Mortgage Rates Nearly Unchanged ? Have We Seen the Bottom of the Housing Market?

April 14, 2009

Daily Mortgage Updates

A&N Mortgage Logo14 April 2009 ? Have we seen the bottom in the housing market? Well, according to current trends in the mortgage industry, it would be nearly impossible to tell. While we have seen a rise in purchase activity recently, mortgage interest rates are still very sensitive to the uncertainty of the financial markets. Today, mortgage rates are nearly unchanged from recent levels, which leads us to a cautiously floating mindset. Recent concerns over inflation coupled with comments this morning by Fed Chairman, Ben Bernanke, stating that there are definite signs that the sharp decline in the economy is slowing, can be interpreted as a possible “first step” towards a recovery. However, aside from the Fed Chairman’s comments and lack of financial news today we see no clear direction that the recession is over.

President Obama’s Home Affordable Stimulus package was more clearly defined late last week. The guidelines are still vague and not being applied consistently by the mortgage lending industry. Who qualifies? That’s simple to determine:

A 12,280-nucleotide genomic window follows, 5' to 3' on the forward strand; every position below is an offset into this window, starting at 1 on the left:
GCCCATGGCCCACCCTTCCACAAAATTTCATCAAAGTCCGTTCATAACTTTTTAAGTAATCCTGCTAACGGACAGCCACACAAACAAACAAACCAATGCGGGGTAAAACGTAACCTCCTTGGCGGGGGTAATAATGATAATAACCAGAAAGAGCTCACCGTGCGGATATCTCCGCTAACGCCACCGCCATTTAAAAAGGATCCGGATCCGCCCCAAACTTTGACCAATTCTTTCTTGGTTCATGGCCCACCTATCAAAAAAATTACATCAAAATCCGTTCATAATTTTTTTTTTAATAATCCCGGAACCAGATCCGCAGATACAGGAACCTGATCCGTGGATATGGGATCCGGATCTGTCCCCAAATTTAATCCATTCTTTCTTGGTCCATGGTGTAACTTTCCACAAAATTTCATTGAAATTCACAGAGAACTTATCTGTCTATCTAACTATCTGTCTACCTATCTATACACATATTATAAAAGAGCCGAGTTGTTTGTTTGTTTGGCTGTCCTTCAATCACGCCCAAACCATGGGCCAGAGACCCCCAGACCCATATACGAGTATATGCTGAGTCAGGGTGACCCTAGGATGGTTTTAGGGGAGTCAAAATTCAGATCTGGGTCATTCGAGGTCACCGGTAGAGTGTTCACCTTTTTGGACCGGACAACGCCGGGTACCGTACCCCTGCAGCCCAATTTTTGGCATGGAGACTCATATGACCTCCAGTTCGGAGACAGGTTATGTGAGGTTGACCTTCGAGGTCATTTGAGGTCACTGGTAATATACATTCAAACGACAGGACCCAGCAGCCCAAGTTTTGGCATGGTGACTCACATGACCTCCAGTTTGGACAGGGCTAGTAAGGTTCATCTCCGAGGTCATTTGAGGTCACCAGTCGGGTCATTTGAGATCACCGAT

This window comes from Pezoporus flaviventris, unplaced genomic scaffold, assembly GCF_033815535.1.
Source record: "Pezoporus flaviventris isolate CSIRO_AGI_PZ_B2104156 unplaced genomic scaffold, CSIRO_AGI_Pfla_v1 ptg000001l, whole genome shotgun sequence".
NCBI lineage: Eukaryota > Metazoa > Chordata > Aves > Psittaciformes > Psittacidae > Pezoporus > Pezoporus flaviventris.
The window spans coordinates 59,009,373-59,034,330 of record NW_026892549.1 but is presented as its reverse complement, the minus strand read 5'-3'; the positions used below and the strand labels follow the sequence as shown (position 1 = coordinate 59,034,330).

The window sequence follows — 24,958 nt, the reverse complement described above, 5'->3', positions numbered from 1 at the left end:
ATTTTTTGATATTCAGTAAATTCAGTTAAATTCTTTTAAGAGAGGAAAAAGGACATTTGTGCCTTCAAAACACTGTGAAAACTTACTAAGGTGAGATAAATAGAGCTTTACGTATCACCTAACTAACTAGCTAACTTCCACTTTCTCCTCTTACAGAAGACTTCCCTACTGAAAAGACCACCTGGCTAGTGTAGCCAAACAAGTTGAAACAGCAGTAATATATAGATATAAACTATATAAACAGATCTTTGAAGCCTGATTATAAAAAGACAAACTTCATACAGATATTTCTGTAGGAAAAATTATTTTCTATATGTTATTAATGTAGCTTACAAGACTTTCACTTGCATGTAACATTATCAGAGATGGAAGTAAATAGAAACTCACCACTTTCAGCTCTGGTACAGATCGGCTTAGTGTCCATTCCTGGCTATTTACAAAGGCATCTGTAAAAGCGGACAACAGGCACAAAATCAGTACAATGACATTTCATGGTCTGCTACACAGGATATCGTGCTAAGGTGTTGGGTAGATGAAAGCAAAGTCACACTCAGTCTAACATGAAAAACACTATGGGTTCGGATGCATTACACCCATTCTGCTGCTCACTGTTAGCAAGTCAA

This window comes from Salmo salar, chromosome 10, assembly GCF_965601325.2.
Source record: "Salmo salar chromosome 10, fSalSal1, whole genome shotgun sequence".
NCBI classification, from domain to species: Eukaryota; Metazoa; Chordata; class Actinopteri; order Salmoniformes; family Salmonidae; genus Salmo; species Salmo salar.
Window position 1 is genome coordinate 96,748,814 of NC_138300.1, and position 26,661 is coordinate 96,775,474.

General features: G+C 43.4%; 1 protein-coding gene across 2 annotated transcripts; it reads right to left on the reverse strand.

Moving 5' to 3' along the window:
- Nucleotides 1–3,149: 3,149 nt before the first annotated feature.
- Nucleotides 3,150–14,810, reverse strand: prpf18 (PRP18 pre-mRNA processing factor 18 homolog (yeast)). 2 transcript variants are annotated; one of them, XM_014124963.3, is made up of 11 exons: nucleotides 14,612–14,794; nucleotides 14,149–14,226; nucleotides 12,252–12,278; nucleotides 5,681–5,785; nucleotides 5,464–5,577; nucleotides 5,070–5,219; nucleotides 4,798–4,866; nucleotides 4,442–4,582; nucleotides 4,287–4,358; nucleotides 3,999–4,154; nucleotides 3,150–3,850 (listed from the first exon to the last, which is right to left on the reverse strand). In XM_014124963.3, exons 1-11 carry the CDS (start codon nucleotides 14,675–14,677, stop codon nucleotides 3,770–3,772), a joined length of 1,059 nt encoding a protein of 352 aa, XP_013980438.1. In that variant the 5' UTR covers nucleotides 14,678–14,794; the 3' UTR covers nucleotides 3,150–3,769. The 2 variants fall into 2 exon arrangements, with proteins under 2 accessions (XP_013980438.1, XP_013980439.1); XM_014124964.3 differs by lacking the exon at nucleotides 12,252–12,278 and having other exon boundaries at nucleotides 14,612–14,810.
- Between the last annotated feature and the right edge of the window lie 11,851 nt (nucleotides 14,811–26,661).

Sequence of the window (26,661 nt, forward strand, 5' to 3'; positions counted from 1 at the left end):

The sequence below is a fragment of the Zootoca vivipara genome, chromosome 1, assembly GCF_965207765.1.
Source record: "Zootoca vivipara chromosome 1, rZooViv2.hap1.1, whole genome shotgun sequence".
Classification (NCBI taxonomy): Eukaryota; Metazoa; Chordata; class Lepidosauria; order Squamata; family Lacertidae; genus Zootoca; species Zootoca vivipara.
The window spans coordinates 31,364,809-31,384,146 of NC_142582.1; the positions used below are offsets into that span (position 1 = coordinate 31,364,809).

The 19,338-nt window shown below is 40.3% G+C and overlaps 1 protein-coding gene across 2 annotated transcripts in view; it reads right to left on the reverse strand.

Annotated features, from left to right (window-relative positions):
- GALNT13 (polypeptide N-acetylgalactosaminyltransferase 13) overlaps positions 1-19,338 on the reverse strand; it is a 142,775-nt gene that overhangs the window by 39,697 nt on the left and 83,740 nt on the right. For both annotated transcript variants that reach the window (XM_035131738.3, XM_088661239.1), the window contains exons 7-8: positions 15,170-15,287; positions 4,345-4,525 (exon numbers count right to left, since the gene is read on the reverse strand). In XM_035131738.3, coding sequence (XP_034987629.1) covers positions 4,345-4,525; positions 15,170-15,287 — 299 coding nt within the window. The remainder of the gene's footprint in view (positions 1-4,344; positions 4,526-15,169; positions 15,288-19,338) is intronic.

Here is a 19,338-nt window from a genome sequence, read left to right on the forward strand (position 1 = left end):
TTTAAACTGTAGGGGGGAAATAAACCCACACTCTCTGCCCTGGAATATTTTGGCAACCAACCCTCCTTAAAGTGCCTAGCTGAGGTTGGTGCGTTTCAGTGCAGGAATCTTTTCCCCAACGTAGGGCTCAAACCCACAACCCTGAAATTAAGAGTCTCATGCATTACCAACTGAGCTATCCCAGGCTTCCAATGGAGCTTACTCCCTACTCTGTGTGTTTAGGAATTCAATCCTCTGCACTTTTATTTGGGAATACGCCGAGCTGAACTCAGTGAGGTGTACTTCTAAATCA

? owner occupied homeowner’s of one to four unit properties.
? a loan owned or guaranteed by Fannie Mae or Freddie Mac.
? 12 months worth of current mortgage payments (i.e. no late payments during the past 12 months).
? and a mortgage balance not more than 105% of the current value of the home.

Sounds simple, right? However, the difficulty lies in whether or not your mortgage is a Fannie Mae or Freddie Mac loan with private mortgage insurance (PMI). If the loan carries PMI, lenders may not accept those applications for the rate/payment reduction program, since those loans carry further issues. The lenders must negotiate with the private mortgage insurance providers in order for the PMI companies to agree to insure a primary mortgage that now exceeds pre-established limits set by PMI companies. These limits are directly related to the amount of insurance needed to protect the banking industry from defaults and those coverage’s are directly linked to loans reaching a loan to value percentage of 78%, which now comes into jeopardy when banks are refinancing 1st mortgages to 105% of a property’s current market value. Good grief; we answer one problem and create another; par for the mortgage industry these days.

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About Alicia Hyland

Alicia has over 20 years experience in the financial sector including tax, accounting, financial analysis and mortgage loan origination. She enjoys working with new housing developments and first time home buyers. She subscribes to several financial services such as Mortgage Market Guide, My Loan Biz, Wall Street Online to name a few to stay current on matters affecting the housing industry.

View all posts by Alicia Hyland

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